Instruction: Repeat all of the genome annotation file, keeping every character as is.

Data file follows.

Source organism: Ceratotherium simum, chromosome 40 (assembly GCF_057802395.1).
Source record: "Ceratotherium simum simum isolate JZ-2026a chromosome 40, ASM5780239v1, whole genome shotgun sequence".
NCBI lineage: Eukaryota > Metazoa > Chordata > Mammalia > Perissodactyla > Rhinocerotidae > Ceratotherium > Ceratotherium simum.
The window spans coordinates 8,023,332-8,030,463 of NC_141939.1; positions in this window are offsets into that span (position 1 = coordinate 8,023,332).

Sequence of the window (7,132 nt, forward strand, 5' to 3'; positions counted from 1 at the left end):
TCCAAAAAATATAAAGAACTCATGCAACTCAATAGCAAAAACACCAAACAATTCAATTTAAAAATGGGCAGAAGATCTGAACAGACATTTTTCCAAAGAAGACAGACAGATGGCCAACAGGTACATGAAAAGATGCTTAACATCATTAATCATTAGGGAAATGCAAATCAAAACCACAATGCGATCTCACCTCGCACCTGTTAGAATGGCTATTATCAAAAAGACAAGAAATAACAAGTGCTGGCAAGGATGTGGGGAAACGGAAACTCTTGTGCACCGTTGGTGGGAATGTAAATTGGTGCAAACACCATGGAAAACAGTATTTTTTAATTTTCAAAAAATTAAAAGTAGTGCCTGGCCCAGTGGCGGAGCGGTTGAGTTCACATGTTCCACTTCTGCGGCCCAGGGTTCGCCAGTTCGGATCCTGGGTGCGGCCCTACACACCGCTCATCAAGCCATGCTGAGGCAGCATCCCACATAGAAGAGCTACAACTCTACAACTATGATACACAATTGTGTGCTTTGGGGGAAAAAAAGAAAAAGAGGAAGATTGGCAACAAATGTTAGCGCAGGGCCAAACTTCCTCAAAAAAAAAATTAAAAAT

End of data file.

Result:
Source organism: Ceratotherium simum, chromosome 40 (assembly GCF_057802395.1).
Source record: "Ceratotherium simum simum isolate JZ-2026a chromosome 40, ASM5780239v1, whole genome shotgun sequence".
NCBI lineage: Eukaryota > Metazoa > Chordata > Mammalia > Perissodactyla > Rhinocerotidae > Ceratotherium > Ceratotherium simum.
The window spans coordinates 8,023,332-8,030,463 of NC_141939.1; positions in this window are offsets into that span (position 1 = coordinate 8,023,332).

Sequence of the window (7,132 nt, forward strand, 5' to 3'; positions counted from 1 at the left end):
TCCAAAAAATATAAAGAACTCATGCAACTCAATAGCAAAAACACCAAACAATTCAATTTAAAAATGGGCAGAAGATCTGAACAGACATTTTTCCAAAGAAGACAGACAGATGGCCAACAGGTACATGAAAAGATGCTTAACATCATTAATCATTAGGGAAATGCAAATCAAAACCACAATGCGATCTCACCTCGCACCTGTTAGAATGGCTATTATCAAAAAGACAAGAAATAACAAGTGCTGGCAAGGATGTGGGGAAACGGAAACTCTTGTGCACCGTTGGTGGGAATGTAAATTGGTGCAAACACCATGGAAAACAGTATTTTTTAATTTTCAAAAAATTAAAAGTAGTGCCTGGCCCAGTGGCGGAGCGGTTGAGTTCACATGTTCCACTTCTGCGGCCCAGGGTTCGCCAGTTCGGATCCTGGGTGCGGCCCTACACACCGCTCATCAAGCCATGCTGAGGCAGCATCCCACATAGAAGAGCTACAACTCTACAACTATGATACACAATTGTGTGCTTTGGGGGAAAAAAAGAAAAAGAGGAAGATTGGCAACAAATGTTAGCGCAGGGCCAAACTTCCTCAAAAAAAAAATTAAAAAT